World’s largest active volcano signals it may erupt

Scientists and emergency managers say those living below the world’s largest active volcano shouldn’t put their guards down. (Source: KHNL/KGMB)
Published: Oct. 28, 2022 at 3:19 PM EDT
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PAHALA, Hawaii (KHNL/KGMB/Gray News) - Officials in Hawaii are warning residents of the Big Island that the world’s largest active volcano, Mauna Loa, is sending signals that it may erupt.

KHNL/KGMB reports there were about 20 small quakes at the volcano over a 24-hour period ending Thursday morning.

The Hawaiian Volcano Observatory said that the unrest is most likely driven by renewed magma input two miles beneath the volcano’s summit.

Officials held a community meeting in Pahala Thursday night where they stressed an eruption is not imminent, but those who live near the volcano shouldn’t put their guards down.

Pahala resident Jandale Waltjen-Kuilipule was asked if she was concerned about an eruption.

“Very concerned, yes, very concerned,” she said. “We haven’t had one for a very long time with Mauna Loa.”

The meeting comes on the heels of a gathering in Ocean View last week, where some residents questioned whether county officials had a good enough plan in the event of an eruption.

People in the Ka’u District are especially at risk as Highway 11 is their only way out. If an eruption were to close that highway, evacuating about 20,000 people who call that area home would be extremely difficult.

“Since there’s just one main road, what is their plan for another mass exodus because that is what will happen,” said Waiohinu resident Lynne Adams. “I mean, people are going to panic. That’s human nature.”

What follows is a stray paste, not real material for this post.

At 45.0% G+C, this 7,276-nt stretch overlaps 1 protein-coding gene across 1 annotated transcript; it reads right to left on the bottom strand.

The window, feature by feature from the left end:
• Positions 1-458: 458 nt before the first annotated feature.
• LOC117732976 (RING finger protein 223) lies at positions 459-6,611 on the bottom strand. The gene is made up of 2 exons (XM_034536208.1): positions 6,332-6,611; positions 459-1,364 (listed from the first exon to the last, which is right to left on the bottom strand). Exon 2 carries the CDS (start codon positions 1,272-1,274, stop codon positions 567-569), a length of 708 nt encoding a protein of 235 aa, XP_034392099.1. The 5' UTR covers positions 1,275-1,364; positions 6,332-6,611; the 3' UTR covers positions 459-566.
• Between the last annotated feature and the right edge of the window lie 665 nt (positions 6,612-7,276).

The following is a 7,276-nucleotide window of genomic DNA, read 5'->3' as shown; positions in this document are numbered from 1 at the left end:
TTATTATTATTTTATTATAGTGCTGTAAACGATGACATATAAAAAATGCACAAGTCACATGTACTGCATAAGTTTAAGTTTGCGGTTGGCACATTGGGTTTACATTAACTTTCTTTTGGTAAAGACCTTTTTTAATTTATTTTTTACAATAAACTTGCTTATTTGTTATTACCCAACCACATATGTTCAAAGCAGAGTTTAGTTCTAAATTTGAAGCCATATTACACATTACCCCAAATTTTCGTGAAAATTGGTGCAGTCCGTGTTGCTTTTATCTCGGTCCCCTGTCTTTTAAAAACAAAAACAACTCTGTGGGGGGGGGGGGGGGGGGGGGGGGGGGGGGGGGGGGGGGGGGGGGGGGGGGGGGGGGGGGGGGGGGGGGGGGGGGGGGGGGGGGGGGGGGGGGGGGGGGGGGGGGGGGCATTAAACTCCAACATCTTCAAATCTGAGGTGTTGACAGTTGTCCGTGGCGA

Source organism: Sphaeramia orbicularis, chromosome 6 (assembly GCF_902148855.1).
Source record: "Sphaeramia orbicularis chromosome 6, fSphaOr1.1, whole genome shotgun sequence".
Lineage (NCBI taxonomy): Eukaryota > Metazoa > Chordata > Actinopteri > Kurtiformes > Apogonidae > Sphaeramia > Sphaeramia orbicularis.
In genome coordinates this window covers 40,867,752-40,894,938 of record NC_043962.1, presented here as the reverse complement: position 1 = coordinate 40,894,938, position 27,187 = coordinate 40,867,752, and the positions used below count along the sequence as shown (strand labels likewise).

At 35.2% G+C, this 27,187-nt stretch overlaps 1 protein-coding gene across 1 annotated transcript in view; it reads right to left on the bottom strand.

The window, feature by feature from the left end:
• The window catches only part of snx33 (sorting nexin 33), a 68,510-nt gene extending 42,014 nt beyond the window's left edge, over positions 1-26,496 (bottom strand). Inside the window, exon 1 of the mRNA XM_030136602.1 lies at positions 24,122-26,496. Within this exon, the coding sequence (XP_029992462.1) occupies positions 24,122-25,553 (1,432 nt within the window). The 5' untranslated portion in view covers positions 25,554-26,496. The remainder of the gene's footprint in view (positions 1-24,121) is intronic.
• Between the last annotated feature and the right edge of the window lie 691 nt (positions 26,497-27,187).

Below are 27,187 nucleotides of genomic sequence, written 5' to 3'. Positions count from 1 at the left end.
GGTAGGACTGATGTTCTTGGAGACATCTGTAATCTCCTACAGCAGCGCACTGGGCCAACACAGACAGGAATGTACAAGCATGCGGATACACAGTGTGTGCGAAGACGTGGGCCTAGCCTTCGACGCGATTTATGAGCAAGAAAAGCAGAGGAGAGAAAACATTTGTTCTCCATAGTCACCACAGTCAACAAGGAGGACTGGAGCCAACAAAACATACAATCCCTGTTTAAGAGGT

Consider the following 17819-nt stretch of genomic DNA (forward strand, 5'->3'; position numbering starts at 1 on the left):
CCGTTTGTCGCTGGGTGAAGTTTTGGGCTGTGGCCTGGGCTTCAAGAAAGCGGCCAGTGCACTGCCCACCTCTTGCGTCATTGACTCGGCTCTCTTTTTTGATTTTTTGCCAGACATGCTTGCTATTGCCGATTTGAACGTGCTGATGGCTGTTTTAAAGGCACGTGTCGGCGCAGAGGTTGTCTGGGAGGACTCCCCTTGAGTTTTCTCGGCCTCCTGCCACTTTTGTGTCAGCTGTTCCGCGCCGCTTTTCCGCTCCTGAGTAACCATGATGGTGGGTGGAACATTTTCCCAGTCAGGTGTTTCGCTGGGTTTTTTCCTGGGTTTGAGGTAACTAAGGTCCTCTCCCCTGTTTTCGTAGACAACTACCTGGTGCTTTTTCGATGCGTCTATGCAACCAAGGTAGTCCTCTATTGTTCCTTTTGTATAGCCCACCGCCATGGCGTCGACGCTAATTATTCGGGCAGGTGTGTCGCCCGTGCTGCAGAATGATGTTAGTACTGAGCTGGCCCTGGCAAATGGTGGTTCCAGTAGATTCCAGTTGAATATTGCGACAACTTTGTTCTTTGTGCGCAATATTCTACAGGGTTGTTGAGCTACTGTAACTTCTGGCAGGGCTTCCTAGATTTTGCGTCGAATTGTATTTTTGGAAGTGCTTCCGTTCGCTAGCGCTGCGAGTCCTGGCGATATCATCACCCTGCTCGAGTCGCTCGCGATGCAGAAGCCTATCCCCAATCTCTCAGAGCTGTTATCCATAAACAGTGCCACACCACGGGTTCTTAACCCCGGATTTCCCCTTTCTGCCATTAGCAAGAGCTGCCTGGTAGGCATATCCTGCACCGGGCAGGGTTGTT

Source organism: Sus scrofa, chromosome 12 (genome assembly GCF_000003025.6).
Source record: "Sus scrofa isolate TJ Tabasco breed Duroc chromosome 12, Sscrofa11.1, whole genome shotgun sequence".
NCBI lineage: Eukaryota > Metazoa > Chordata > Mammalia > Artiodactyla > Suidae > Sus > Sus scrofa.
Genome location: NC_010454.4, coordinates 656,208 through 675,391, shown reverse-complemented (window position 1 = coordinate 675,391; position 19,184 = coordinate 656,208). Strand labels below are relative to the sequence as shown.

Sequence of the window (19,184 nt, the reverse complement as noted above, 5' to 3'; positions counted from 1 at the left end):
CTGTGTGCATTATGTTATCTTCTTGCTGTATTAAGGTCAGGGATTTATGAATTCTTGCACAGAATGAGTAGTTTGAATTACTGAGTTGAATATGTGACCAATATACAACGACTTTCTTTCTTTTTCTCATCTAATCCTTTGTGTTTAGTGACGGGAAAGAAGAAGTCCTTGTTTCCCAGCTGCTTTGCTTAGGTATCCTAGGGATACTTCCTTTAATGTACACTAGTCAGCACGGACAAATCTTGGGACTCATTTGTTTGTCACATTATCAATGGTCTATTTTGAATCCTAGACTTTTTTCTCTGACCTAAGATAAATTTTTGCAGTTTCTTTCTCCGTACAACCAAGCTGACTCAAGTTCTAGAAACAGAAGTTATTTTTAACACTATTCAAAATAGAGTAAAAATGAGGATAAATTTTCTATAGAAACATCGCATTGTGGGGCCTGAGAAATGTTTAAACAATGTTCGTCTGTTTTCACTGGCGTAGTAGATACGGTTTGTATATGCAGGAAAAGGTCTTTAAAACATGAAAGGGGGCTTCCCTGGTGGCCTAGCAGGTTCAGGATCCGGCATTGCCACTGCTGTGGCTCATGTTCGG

The U.S. Geological Survey has Mauna Loa at a yellow advisory ― meaning be prepared.

“We would hope if Mauna Loa rocks that we would have days so that folks can be evacuated and notified,” said Dr. Andria Ellis, a geophysicist with USGS at the Hawaiian Volcano Observatory.

But Ellis said Mauna Loa’s structure could leave residents far less time to evacuate than when Kilauea erupted in 2018.

“One of the challenges with Mauna Loa that makes that different from Kilauea is the way it’s structured. It has flanks or sides that are really steep, and that depending on where lava emerges at the surface, it could travel very quickly into places of residence, and we might not have that day or more,” she said.

Hawaiian Volcano Observatory geologist Frank Trusdell has tracked Mauna Loa’s history. He said most of the eruptions start at the summit.

“Half of the eruptions start there and stay there,” he said. “All Mauna Loa eruptions in this period have started with a summit phase first.”

As for the earthquakes, Hon showed a map of the area, with dozens of white lines over the Ka’u District and the Pahala area.

“The white things are faults,” Hon said. “So, these are mapped faults on the island of Hawaii. You’ll notice that you live inside the biggest nest of faults on the island of Hawaii.”

Hon said the earthquakes mostly are due to the weight of the mountain slowly sliding toward the ocean.

Officials with the Hawaiian Volcano Observatory also said earthquake activity remains elevated but has eased in the last week.

“It’s kind of rounded off a little bit, which is important, but with this type of threat, we need to take a cautious look at what may be coming,” said Luke Meyers, administrator of the Hawaii Emergency Management Agency. “It’s better to be prepared and to be ready.”